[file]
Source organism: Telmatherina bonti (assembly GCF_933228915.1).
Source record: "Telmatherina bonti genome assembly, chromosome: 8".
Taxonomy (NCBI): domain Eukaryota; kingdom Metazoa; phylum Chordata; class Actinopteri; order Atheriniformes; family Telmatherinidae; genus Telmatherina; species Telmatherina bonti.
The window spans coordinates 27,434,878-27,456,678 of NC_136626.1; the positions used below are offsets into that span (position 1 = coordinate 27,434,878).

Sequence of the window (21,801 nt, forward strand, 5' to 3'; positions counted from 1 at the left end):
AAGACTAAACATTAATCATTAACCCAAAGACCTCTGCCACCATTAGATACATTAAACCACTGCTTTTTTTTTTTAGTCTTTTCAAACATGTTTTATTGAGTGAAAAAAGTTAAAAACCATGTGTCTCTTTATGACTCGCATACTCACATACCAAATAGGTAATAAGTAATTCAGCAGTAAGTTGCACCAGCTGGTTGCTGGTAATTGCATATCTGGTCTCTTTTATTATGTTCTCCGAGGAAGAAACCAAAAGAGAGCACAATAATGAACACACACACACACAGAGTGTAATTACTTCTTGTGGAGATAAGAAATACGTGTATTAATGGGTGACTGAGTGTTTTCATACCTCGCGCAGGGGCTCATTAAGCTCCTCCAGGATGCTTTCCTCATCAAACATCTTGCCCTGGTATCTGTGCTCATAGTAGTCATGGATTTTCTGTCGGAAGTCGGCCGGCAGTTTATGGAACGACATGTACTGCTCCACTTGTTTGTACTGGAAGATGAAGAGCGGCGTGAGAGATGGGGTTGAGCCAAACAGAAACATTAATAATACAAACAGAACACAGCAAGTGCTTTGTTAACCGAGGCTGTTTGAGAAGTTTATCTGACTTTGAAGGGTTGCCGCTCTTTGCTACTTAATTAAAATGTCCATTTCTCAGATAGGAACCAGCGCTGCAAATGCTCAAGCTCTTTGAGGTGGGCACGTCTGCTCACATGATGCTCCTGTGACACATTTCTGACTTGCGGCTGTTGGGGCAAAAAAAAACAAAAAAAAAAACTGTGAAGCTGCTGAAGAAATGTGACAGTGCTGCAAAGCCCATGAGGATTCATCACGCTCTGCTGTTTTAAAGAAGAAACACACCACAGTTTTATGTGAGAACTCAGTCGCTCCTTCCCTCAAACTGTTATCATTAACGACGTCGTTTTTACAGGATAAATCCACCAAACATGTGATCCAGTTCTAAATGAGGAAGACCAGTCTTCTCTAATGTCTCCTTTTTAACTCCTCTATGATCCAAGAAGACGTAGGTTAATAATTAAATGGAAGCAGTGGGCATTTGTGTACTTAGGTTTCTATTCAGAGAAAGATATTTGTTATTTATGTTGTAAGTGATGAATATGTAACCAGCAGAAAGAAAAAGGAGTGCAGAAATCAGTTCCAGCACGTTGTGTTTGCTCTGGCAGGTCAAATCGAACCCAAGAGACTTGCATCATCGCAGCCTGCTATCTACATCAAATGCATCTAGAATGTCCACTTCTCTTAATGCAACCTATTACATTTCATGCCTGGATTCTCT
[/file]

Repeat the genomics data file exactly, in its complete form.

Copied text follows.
Source organism: Telmatherina bonti (assembly GCF_933228915.1).
Source record: "Telmatherina bonti genome assembly, chromosome: 8".
Taxonomy (NCBI): domain Eukaryota; kingdom Metazoa; phylum Chordata; class Actinopteri; order Atheriniformes; family Telmatherinidae; genus Telmatherina; species Telmatherina bonti.
The window spans coordinates 27,434,878-27,456,678 of NC_136626.1; the positions used below are offsets into that span (position 1 = coordinate 27,434,878).

Sequence of the window (21,801 nt, forward strand, 5' to 3'; positions counted from 1 at the left end):
AAGACTAAACATTAATCATTAACCCAAAGACCTCTGCCACCATTAGATACATTAAACCACTGCTTTTTTTTTTTAGTCTTTTCAAACATGTTTTATTGAGTGAAAAAAGTTAAAAACCATGTGTCTCTTTATGACTCGCATACTCACATACCAAATAGGTAATAAGTAATTCAGCAGTAAGTTGCACCAGCTGGTTGCTGGTAATTGCATATCTGGTCTCTTTTATTATGTTCTCCGAGGAAGAAACCAAAAGAGAGCACAATAATGAACACACACACACACAGAGTGTAATTACTTCTTGTGGAGATAAGAAATACGTGTATTAATGGGTGACTGAGTGTTTTCATACCTCGCGCAGGGGCTCATTAAGCTCCTCCAGGATGCTTTCCTCATCAAACATCTTGCCCTGGTATCTGTGCTCATAGTAGTCATGGATTTTCTGTCGGAAGTCGGCCGGCAGTTTATGGAACGACATGTACTGCTCCACTTGTTTGTACTGGAAGATGAAGAGCGGCGTGAGAGATGGGGTTGAGCCAAACAGAAACATTAATAATACAAACAGAACACAGCAAGTGCTTTGTTAACCGAGGCTGTTTGAGAAGTTTATCTGACTTTGAAGGGTTGCCGCTCTTTGCTACTTAATTAAAATGTCCATTTCTCAGATAGGAACCAGCGCTGCAAATGCTCAAGCTCTTTGAGGTGGGCACGTCTGCTCACATGATGCTCCTGTGACACATTTCTGACTTGCGGCTGTTGGGGCAAAAAAAAACAAAAAAAAAAACTGTGAAGCTGCTGAAGAAATGTGACAGTGCTGCAAAGCCCATGAGGATTCATCACGCTCTGCTGTTTTAAAGAAGAAACACACCACAGTTTTATGTGAGAACTCAGTCGCTCCTTCCCTCAAACTGTTATCATTAACGACGTCGTTTTTACAGGATAAATCCACCAAACATGTGATCCAGTTCTAAATGAGGAAGACCAGTCTTCTCTAATGTCTCCTTTTTAACTCCTCTATGATCCAAGAAGACGTAGGTTAATAATTAAATGGAAGCAGTGGGCATTTGTGTACTTAGGTTTCTATTCAGAGAAAGATATTTGTTATTTATGTTGTAAGTGATGAATATGTAACCAGCAGAAAGAAAAAGGAGTGCAGAAATCAGTTCCAGCACGTTGTGTTTGCTCTGGCAGGTCAAATCGAACCCAAGAGACTTGCATCATCGCAGCCTGCTATCTACATCAAATGCATCTAGAATGTCCACTTCTCTTAATGCAACCTATTACATTTCATGCCTGGATTCTCT